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Angling for success: Are we watching the Maikel Franco we were always promised?

The Athletic

By Ben Harris May 10, 2018

The opposing starter Maikel Franco had singled against the night before was tossing a football down the third-base line. Some of his Phillies teammates were stretching in shallow right field. Four hours before his 3-for-5, two-RBI night began, Franco stood at home plate taking soft underhand tosses from hitting coach John Mallee and launching them to the deepest parts of Citizens Bank Park.

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Crawfords first big fly

By Todd Zolecki @ToddZolecki

Apr. 11th, 2018

PHILADELPHIA — Maybe J.P. Crawford is figuring out a few things at the plate.

Crawford crushed a two-run home run into the second deck in right field in the second inning in Wednesday night’s 4-3 victory over the Reds in 12 innings at Citizens Bank Park. Crawford turned on a 0-2 fastball from Reds right-hander Luis Castillo, giving the Phillies a 2-0 lead. It was the first homer of Crawford’s career.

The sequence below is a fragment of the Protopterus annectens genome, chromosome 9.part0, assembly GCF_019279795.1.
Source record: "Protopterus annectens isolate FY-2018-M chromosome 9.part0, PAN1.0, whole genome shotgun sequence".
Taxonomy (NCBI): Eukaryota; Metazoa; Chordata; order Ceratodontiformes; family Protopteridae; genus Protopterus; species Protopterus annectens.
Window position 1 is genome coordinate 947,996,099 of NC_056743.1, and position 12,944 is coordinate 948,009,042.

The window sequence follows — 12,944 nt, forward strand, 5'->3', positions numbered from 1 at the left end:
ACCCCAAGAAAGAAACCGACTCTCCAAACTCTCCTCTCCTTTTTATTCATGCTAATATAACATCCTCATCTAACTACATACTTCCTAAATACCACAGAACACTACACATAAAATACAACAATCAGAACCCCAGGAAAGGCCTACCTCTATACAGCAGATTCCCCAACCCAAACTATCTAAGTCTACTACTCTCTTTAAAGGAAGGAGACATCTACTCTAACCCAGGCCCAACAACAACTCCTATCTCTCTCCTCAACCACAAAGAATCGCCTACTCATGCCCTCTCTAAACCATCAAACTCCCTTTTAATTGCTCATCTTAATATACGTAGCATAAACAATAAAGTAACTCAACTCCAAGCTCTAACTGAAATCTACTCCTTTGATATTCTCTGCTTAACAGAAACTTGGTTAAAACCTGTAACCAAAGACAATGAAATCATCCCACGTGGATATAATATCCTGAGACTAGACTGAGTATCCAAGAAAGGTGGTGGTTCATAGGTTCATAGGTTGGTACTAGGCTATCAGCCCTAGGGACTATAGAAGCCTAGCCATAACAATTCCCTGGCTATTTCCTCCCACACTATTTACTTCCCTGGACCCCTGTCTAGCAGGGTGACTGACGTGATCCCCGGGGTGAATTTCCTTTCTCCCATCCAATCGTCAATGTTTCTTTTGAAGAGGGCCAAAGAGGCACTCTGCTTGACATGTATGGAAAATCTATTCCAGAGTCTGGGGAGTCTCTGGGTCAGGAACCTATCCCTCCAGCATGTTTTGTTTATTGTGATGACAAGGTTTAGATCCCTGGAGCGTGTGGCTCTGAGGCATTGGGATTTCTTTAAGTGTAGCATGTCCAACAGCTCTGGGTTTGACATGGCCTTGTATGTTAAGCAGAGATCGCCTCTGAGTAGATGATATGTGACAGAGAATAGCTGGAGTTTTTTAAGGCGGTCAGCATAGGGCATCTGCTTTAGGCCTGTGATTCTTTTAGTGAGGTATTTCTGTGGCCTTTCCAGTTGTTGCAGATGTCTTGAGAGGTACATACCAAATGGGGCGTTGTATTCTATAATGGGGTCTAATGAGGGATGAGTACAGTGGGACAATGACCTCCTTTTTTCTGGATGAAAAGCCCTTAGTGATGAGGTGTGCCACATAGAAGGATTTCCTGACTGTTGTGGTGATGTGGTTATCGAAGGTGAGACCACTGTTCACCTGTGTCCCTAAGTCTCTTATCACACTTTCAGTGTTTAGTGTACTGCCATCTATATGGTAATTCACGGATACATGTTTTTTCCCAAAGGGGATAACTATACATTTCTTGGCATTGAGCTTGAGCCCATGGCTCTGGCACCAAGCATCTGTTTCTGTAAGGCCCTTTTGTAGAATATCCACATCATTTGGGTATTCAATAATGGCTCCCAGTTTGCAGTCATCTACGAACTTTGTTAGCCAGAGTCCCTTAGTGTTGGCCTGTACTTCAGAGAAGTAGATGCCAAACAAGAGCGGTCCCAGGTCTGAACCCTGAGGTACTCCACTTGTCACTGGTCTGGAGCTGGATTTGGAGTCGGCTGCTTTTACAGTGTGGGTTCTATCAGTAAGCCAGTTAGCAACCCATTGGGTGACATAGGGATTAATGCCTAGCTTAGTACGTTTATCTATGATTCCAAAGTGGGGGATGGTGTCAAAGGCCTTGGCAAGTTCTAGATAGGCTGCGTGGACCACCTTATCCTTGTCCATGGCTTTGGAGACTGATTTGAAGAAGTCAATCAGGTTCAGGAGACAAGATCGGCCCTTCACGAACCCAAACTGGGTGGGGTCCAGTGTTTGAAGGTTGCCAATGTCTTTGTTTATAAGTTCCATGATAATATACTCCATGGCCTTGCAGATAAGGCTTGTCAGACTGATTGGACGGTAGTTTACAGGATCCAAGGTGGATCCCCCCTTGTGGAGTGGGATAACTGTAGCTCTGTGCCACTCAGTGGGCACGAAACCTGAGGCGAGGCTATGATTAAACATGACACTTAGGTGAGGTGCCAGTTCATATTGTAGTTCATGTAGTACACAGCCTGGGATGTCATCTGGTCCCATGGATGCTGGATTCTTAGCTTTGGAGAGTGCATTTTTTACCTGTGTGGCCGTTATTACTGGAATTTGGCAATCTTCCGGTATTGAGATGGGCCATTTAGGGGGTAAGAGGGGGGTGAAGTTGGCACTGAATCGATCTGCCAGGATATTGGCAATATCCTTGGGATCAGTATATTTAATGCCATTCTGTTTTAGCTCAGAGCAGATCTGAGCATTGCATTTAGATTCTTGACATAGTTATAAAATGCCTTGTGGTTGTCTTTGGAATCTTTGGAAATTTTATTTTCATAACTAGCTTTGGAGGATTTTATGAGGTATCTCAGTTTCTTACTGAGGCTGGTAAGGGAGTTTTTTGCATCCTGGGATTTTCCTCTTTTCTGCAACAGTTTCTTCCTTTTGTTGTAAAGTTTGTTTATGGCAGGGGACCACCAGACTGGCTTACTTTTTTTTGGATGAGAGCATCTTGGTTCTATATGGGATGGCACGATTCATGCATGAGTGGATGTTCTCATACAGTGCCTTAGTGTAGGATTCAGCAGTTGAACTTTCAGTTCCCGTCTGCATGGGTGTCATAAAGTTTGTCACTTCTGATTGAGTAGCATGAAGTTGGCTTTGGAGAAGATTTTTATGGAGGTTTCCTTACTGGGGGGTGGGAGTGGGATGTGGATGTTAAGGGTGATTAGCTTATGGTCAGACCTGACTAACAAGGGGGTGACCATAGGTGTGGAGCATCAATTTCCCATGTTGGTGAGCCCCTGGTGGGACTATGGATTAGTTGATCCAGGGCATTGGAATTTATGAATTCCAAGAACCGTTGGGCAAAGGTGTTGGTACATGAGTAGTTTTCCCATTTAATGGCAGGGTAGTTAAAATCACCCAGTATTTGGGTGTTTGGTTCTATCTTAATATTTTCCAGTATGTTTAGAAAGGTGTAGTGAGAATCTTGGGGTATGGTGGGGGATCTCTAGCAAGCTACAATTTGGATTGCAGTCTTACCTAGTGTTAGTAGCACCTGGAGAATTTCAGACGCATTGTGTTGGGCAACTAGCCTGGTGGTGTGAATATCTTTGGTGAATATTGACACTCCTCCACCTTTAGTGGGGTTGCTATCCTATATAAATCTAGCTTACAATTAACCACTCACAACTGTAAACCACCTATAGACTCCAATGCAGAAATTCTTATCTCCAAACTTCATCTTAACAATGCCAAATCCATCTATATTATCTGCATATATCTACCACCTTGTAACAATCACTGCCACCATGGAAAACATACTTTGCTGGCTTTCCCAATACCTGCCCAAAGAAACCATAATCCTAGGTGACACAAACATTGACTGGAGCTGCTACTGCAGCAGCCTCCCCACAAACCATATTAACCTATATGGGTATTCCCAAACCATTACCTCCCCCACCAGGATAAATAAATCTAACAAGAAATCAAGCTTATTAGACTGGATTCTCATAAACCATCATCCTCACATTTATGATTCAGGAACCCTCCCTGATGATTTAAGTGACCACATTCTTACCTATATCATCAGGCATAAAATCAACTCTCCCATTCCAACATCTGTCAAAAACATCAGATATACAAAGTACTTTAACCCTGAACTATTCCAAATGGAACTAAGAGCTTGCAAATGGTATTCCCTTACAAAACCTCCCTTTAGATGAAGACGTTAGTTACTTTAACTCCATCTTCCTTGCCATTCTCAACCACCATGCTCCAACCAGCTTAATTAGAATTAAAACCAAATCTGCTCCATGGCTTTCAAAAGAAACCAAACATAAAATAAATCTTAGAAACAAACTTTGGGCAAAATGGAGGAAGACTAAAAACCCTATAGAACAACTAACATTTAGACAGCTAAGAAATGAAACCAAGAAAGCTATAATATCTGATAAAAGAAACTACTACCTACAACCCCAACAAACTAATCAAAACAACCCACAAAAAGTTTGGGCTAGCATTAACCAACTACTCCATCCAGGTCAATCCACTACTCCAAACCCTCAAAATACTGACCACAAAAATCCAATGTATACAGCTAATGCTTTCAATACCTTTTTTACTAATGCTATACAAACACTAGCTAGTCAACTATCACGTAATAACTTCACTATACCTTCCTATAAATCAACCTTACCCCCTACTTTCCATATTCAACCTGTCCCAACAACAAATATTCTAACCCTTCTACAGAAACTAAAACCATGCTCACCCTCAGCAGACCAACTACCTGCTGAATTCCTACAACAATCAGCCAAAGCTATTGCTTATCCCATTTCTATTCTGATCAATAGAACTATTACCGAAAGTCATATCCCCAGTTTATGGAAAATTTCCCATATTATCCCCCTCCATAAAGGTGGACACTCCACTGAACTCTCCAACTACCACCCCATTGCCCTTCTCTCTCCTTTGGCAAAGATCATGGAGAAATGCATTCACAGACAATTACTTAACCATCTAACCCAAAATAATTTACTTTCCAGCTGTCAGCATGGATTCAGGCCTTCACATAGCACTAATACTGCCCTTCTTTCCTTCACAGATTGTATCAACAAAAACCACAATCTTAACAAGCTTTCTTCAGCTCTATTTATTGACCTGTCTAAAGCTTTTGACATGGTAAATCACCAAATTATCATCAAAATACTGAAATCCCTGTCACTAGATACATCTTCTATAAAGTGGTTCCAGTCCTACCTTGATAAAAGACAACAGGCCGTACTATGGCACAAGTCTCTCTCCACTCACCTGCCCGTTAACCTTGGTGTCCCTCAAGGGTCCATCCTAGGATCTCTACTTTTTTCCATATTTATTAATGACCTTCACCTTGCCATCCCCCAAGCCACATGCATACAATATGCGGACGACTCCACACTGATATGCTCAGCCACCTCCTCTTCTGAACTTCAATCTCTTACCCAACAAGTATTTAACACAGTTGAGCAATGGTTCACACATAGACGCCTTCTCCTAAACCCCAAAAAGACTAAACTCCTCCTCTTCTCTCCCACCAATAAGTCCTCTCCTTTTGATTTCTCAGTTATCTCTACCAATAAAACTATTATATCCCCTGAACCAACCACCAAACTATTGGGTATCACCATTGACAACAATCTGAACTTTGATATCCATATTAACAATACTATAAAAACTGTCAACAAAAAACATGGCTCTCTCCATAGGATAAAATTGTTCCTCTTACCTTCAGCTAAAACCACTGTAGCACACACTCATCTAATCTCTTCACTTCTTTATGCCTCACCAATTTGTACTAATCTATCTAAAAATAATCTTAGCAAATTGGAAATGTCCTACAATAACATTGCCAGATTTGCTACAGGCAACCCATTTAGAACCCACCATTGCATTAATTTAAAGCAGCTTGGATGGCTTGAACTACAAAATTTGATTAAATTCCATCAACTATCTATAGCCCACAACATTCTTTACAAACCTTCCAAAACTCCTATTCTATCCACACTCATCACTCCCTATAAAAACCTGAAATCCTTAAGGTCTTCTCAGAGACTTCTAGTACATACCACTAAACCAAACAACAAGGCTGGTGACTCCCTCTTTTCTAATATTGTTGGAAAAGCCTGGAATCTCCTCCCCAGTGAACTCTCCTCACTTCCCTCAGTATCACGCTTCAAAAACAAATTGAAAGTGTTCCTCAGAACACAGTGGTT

The ball left Crawford’s bat at 105.2 mph, according to Statcast™.

“I don’t really remember it,” Crawford said, smiling. “I kind of blacked out. But it felt good. I felt short, quick to the ball and put a good barrel on it.”

Crawford, who the got the ball, opened the season in a 1-for-25 slump before ripping a go-ahead single with two outs in the seventh inning in Tuesday night’s 6-1 victory. He has spent the past several days trying to shorten his swing.

“Me and [hitting coach John] Mallee have been putting in a lot of work in the cages before the game to prepare,” Crawford said. “Just to finally see some results, it’s a good feeling.”

Crawford’s sacrifice bunt in the 12th inning also advanced Pedro Florimon to third base, setting up the game-winning run when Scott Kingery hit a sacrifice fly to right field.

Which hitters does Hoskins emulate? Look to Wrigley

By Mike Petriello @mike_petriello

Apr. 4th, 2018

“Hitting’s hard. It really is.”

Phillies slugger Rhys Hoskins is one of the better young sluggers in the game, having crushed 18 homers in just 50 games in 2017, and he sat down with the Statcast™ Podcast to explain how he approaches life at the plate in the world of launch angle and exit velocity.

For Hoskins, it’s not just about getting the ball in the air. It’s about having an approach that allows you to not have to be absolutely perfect every time in order to be successful.

“I think being ‘on plane’ gives you the best chance to hit all different pitches throughout the strike zone,” Hoskins said, referring, in a way, to the classic Ted Williams approach. “I think it makes your swing stay in the strike zone as long as possible. I think when your barrel is in the zone for a long time, you’re giving more room for error.”

Even stars have hitters they want to be like. For Hoskins, the first names he mentioned were a pair of Cubs, in part because analytically inclined Phillies hitting coach John Mallee held the same job in Chicago for the previous three seasons.